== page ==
I’m not saying it’s not important to pay attention to the macro trends — of course, it is, we’re macro traders after all and I’ll walk you through our basic recession dashboard here in a sec. What I am saying is that I think there’s a not too small population of traders and investors out there (maybe even the majority) who see a recession around every corner and react to every dip in the market as if it’s the BIG one.

I’m guessing they’re playing the “let me show everybody how smart I am versus making money game” that we talked about earlier this week. That or they’re trying to sell a newsletter. Hey… being bearish sells. That’s why you see so many unapologetic bears on Twitter who’ve been spewing doom and gloom for the last 7-years. It’s making them money, not investing money, but loads of subscription money

Thank GOD these people exist because they create the wall of worry that drives the beautiful bullish trends for us to exploit.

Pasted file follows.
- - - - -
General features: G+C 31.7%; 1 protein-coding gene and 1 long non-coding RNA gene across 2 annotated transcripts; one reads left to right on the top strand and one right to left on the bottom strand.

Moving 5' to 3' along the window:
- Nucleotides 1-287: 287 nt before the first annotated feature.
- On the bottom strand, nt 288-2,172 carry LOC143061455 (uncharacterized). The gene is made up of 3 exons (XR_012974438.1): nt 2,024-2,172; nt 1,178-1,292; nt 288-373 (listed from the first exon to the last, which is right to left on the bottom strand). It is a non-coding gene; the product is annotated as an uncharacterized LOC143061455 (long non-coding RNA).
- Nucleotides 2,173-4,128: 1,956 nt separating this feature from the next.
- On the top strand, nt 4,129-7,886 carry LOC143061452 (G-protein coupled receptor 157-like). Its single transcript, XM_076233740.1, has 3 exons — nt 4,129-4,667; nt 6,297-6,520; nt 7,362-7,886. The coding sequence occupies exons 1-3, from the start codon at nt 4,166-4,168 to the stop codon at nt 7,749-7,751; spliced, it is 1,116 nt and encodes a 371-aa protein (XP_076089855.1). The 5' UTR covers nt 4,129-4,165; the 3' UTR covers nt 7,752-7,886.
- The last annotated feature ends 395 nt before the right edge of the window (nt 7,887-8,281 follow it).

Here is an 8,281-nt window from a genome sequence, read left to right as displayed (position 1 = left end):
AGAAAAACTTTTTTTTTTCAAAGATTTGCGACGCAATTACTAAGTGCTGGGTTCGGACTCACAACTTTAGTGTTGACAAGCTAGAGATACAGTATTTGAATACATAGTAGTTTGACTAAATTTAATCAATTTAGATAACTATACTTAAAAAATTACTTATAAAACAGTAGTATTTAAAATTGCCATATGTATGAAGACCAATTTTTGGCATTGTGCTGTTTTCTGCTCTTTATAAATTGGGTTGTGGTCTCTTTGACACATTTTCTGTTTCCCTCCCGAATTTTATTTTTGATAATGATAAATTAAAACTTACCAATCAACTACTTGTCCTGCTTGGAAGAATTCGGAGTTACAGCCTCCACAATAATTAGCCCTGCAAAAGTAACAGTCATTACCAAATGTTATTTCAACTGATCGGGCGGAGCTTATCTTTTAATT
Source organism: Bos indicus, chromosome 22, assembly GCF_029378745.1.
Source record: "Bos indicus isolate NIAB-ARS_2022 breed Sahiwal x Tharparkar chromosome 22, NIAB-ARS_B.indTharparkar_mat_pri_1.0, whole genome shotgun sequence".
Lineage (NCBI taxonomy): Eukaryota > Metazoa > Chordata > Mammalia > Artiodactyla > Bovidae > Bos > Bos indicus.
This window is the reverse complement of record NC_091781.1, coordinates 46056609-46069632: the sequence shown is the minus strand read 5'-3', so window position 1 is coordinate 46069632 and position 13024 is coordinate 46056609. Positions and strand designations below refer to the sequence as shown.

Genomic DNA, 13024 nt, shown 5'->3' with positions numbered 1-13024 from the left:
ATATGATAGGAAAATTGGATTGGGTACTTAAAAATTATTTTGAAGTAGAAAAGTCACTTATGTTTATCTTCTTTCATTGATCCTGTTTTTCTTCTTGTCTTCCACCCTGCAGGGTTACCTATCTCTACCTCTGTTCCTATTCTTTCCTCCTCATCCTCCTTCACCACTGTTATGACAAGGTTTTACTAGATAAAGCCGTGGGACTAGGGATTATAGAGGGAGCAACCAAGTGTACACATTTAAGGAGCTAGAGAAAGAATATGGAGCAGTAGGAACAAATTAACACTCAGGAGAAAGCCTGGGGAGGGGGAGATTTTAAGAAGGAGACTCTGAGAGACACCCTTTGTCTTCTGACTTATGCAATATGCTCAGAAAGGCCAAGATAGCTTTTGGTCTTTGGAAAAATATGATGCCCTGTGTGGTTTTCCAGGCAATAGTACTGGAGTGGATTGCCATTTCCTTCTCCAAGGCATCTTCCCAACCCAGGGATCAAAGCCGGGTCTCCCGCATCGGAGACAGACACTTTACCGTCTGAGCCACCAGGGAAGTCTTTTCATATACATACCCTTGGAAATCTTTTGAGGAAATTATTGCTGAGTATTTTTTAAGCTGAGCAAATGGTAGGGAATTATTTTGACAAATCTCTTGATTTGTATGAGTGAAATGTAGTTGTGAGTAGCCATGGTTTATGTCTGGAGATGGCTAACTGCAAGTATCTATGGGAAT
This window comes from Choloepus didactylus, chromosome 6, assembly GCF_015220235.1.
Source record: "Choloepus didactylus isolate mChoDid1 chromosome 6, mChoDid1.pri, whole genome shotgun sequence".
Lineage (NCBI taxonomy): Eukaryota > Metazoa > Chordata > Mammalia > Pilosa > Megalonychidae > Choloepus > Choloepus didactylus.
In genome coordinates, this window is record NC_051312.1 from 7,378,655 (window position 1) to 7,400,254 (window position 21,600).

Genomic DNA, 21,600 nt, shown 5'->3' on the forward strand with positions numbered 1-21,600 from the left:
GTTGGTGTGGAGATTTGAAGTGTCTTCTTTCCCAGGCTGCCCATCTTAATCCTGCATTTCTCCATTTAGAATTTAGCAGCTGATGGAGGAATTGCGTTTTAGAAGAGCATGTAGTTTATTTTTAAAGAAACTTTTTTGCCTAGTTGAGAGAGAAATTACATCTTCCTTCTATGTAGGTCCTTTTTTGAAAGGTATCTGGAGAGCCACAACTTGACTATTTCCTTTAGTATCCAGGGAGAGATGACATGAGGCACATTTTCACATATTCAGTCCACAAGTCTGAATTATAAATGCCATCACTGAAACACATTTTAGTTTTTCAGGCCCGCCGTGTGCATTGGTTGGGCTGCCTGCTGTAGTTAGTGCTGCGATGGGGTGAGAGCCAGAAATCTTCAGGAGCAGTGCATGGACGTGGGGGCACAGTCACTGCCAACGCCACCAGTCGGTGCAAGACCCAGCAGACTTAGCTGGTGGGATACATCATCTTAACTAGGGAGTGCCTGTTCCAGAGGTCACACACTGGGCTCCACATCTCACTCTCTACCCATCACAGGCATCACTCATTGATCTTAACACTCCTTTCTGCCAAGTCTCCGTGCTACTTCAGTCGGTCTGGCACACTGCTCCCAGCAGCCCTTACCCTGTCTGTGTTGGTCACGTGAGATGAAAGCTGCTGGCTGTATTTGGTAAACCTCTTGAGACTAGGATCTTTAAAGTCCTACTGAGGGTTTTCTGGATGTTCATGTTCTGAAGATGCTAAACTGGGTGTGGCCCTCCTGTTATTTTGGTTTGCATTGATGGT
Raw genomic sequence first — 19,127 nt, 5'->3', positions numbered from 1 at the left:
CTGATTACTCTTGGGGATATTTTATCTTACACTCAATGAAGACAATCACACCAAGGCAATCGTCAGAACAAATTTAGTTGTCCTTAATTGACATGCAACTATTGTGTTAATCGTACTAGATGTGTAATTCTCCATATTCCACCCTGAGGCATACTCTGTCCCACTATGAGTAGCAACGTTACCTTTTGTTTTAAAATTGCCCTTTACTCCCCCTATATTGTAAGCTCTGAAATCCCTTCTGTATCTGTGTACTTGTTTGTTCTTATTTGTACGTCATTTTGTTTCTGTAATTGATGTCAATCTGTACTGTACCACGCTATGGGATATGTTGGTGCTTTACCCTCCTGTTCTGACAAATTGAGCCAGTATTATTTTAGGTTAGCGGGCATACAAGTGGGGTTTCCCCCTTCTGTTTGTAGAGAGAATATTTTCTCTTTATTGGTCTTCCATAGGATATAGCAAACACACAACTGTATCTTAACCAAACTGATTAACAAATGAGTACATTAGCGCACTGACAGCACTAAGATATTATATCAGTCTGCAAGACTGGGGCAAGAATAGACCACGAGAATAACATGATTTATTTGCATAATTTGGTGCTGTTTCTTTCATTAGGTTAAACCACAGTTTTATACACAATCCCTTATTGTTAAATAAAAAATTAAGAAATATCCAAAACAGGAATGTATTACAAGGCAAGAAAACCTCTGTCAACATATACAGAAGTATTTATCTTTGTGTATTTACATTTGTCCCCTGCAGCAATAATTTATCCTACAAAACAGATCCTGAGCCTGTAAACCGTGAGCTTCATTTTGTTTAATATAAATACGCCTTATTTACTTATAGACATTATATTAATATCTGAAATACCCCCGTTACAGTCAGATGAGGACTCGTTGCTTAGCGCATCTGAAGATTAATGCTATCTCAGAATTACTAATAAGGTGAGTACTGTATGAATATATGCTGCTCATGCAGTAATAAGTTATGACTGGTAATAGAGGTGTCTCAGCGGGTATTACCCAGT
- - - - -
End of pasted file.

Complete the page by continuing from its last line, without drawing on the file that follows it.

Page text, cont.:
I digress…

Here’s how I think about recessions.

Actually, first, a quick PSA.

Recessions are not two consecutive quarters of negative real GDP growth as most think. Rather, the NBER defines them as “a significant decline in economic activity spread across the economy, lasting more than a few months, normally visible in real GDP, real income, employment, industrial production, and wholesale-retail sales.” Formal recessions aren’t identified until well after the fact.

Now that we have that out the way. Here’s how I think we should think about them.

Traders and investors don’t trade recessions. We trade the market. The market performs poorly in a recessionary environment. Dips that were once bought, tend to be sold. And a  consecutive number of lower highs and lower lows in the indices, spawn a bear market. During this time we want our bias to be to the short-side.